Nearly fifty years after O. Henry's story had seen the light of day (1906), Menotti, the Italian-born composer and librettist, commissioned to write a short opera for a television presentation, brought out in 1951 his one-act opera, Amahl and the Night Visitors. Here again, the composer uses the age-old theme of a crippled child's suffering to bring out the message of Christmas, of how the handicapped child, hearing of the birth of Jesus and the purpose of his Incarnation, gets rid of hi? affliction and finds healing and wholeness of life. How does Amahl achieve this? He adds his crutch to the gifts of the Magi!

Probably less known is the Nobel Laureate, Pearl Buck's A Family Christmas, in which the theme of Christmas is brought out in a beautiful story, "Christmas Day in the Morning". Thirty years after his father's death. Rob remembers an incident which took place when he was just a boy of 15 - an incident which made Christmas meaningful to every member of the family. In the twilight of every morn, precisely at 4 o'clock, his Dad would wake him up from his sleep to help him in his daily chore of milking the cow. As usual on Christmas morning, too, his Dad made appearance in his bedroom, with the words, "Rob, we have to get up, son, even if it is Christmas", and moved it to get things started in the barn. But Rob made no attempt to get up and follow him. After few minutes his Dad bursts into the room, almost screaming, Rob, you son of a ..." But in the night

Rob had woken up before 20 times to make sure he was in the barn before his Dad could get there and had finished milking the cows, thus saving his Dad the labour for that day. "It’s for Christmas, Dad", he proudly says. Later his Dad tells Rob in the presence of his mother and younger ones, "The best Christmas gift I ever had, and I'll remember it every year on Christmas morning, so long as I live". Rob, too, learns a lesson that Christmas day, that he could give this gift again and again. And after all the years had rolled by, on another Christmas morning, when their children were not at home to cheer him and his wife, Rob moved towards his desk to write a love letter to his wife, "My dearest love..."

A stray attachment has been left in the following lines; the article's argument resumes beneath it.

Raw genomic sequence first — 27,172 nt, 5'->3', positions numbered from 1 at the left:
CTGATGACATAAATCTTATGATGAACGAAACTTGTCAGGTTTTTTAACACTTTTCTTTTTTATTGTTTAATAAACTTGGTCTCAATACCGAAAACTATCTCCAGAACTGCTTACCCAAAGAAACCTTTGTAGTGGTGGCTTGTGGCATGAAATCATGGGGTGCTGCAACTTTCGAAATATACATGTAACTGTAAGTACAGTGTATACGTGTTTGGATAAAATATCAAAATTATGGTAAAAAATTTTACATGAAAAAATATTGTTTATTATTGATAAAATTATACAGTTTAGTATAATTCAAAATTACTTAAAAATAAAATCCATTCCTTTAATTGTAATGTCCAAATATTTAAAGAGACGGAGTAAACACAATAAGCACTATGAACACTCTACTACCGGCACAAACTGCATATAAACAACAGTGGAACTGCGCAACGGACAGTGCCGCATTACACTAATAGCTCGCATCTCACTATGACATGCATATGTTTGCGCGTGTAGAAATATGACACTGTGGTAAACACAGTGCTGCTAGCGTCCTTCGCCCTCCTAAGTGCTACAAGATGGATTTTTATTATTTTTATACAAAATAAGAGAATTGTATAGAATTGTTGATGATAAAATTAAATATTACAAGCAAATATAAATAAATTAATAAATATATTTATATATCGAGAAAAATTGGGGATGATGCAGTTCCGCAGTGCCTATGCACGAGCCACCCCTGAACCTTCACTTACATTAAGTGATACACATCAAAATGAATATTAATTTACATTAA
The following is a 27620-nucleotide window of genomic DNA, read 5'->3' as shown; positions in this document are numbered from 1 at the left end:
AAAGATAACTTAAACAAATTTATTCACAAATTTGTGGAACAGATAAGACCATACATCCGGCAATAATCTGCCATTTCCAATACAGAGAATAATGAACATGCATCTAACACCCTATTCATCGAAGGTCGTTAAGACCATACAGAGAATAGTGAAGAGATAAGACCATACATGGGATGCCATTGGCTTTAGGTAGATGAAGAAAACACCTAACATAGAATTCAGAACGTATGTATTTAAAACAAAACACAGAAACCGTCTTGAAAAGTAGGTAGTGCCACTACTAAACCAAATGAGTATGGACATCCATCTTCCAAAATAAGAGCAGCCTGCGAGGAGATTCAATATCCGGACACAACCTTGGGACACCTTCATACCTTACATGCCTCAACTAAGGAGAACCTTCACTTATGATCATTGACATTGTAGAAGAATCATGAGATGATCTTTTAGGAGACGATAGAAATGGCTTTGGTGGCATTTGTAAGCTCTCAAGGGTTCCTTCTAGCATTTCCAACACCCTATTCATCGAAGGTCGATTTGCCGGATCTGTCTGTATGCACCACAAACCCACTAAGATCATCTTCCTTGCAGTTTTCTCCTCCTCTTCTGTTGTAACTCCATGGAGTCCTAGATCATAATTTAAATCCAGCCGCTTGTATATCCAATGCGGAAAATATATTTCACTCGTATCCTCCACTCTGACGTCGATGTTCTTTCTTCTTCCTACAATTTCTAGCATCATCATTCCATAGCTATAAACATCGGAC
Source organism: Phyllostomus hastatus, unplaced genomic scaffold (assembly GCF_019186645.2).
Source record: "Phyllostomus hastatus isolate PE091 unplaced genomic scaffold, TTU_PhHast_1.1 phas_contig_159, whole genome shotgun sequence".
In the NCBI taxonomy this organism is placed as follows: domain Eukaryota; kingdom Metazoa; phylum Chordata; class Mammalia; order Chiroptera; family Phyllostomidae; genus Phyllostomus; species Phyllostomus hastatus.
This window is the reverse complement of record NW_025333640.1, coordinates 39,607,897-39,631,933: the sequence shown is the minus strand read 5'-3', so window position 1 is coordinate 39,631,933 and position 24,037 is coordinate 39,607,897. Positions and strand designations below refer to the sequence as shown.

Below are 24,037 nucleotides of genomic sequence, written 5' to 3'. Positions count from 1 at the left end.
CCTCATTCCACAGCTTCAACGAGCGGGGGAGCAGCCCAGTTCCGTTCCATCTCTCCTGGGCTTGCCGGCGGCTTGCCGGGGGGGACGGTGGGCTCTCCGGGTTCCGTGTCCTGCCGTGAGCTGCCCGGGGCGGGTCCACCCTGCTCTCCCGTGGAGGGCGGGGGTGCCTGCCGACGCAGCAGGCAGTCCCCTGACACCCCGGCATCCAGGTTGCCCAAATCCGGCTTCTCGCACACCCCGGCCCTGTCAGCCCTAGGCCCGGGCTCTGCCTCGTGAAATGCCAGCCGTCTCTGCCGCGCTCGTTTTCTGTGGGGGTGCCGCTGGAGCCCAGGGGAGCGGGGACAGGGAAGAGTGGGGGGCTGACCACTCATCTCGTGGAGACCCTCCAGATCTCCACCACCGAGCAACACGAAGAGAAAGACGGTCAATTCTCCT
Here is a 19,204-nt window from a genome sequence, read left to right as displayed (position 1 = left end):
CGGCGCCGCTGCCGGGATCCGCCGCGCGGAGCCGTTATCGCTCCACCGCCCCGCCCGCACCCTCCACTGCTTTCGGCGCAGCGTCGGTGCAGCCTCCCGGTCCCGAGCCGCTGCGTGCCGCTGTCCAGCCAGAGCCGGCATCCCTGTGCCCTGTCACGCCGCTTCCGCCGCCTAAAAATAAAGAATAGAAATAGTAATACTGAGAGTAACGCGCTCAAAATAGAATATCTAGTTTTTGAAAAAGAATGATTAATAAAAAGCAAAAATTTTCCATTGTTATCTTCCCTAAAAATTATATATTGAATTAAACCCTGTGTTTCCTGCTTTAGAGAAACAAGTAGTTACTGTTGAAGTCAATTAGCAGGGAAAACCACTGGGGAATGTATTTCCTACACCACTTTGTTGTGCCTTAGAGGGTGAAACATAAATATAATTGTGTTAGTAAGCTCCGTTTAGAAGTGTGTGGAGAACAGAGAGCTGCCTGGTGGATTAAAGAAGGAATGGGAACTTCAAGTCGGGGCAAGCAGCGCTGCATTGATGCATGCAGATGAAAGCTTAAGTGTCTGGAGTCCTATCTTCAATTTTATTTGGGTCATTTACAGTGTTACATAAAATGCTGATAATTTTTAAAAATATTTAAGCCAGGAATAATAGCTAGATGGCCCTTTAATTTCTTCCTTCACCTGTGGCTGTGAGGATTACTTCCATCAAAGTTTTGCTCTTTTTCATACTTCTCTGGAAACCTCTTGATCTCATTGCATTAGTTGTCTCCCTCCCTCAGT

Is not this the magic of Christmas - a kind and thoughtful word - a helping hand - a little deed which shows you care, you will love - and always will?

There are also many legends, poems and carols which present the glorious theme of Christmas. The Little Stranger, an ancient legend, tells the story of a poor woodman and his family and the good fortune that comes to them as the fruit of their concern and kindness for a needy child. One Christmas eve as they sit, contented and cheerful, before their meagre meal, they hear a weak knock on the door of their poor cottage set in the deep forest. When the woodman opens it he finds a tired, shivering child, dressed in rags standing at the door step in the cold snow. Without hesitation or further thought, they bring him inside into the warmth of the indoors, dress him in warm clothes and feed him with the hot food from their own table. After supper they put him in the bed where their own son usually slept. In the_ middle of the night, the whole family awakes to the sound of heavenly music from a great angelic choir. But they cannot find the child, and when they run out in search of the little stranger, to their great astonishment, they see him standing in the snow, dressed in splendid, shining garments, and radiating in a golden glow. They recognise him as the Christ-Child and bow down in reverence before him. The little Christ breaks off a fir-branch, sticks it in the ground and tells them, "Because you have been so kind to me, this tree will always be green, and bear fruit at Christmas, and you will always have plenty to eat at that season".

The golden principle of extending help to the needy is carried forward and presented to us in the famous poem, How The Great Guest Came, by the American poet, Edwin Markham, best known for his protest against the exploitation of the poor in The Man with the Hoe. In this poem, Markham, depicts the simple story of how a cobbler entertains the Great Guest.